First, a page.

Are you facing foreclosure on your home? If so, you're not alone. Home foreclosures are soaring in the US. According to a 2009 RealtyTrac report, 2008 showed an 81% increase in foreclosure filings over the housing crash of 2007. None of us want to become a part of those statistics. You may think there's not much you can do to avoid foreclosure, but in many cases, there are alternatives.
Reorganize finances and priorities
When you're facing foreclosure, it's tempting to think there's nothing you can do about it, so you don't bother changing your spending habits. But now is the time to take a hard look at your finances and priorities. There are almost always ways to save a little money—such as shopping at discount grocery stores, carpooling, and eating at home instead of at restaurants. Even though you may save only a little at a time, it adds up. Thrifty habits can put you on the road to financial recovery—and may help you save your home or credit rating.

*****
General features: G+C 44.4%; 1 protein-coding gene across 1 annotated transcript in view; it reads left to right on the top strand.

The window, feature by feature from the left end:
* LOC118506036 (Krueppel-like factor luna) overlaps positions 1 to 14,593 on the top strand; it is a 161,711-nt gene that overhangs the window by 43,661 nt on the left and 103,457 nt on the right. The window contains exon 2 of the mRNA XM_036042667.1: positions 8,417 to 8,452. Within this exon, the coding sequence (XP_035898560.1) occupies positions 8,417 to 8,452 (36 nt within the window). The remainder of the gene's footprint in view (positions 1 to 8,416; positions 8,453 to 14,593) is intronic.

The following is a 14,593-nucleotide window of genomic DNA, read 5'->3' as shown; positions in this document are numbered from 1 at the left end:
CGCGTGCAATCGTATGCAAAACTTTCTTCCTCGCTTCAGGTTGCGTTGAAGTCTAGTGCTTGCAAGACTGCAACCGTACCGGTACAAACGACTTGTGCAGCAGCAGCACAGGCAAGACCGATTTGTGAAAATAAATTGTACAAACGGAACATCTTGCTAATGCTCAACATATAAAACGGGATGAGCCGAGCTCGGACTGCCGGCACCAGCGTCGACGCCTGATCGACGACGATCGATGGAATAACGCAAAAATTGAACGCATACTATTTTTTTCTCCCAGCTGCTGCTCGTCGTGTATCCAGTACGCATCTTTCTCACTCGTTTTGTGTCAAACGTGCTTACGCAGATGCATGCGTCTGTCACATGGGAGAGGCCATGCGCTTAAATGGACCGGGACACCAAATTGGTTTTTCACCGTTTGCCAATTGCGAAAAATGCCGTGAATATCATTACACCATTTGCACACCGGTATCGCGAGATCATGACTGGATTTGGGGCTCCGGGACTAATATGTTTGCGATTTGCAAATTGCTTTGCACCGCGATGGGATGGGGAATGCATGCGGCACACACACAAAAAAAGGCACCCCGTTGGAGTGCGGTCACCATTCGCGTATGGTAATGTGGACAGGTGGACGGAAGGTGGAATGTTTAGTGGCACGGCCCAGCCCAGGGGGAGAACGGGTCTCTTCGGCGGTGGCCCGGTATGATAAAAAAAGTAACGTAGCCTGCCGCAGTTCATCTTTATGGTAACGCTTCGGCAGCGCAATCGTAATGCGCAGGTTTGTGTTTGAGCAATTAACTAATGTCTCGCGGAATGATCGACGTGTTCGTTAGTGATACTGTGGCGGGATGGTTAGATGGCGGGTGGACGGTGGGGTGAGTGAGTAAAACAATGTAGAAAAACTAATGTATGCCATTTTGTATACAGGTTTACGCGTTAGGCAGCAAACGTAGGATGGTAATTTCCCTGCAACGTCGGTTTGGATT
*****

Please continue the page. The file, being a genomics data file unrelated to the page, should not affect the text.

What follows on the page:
Reduce your mortgage obligation
There are generally two ways you can approach this: You can negotiate with your lender or you can file for bankruptcy. In times of soaring foreclosures and sluggish housing markets, your lender may be willing to make a deal that keeps you in your home. If you file for bankruptcy, you may be able to obtain important protections and reduce your debt—including your mortgage—by a significant amount.
Consider a short sale
In some cases, your lender's risk department may discount your loan balance via a short sale, allowing you to walk away from an unaffordable home without a foreclosure on your credit history. A short sale involves selling the property for less than your outstanding mortgage balance and turning the proceeds from the sale over to the lender, satisfying your debt by mutual agreement. Be aware, however, that there may be tax consequences, as the amount of debt not covered by the sale can be taxed as income. It's wise to consult with a tax professional before making a decision.
Some who are facing foreclosure simply avoid thinking about a difficult issue. Others believe they are powerless to stop it. But if you are in this situation, it's best to be proactive. Think about these foreclosure alternatives and whether any of them might work for you. Talk to a tax professional and a real estate lawyer before you commit to a course of action. A foreclosure alternative may help you protect your credit—and your peace of mind.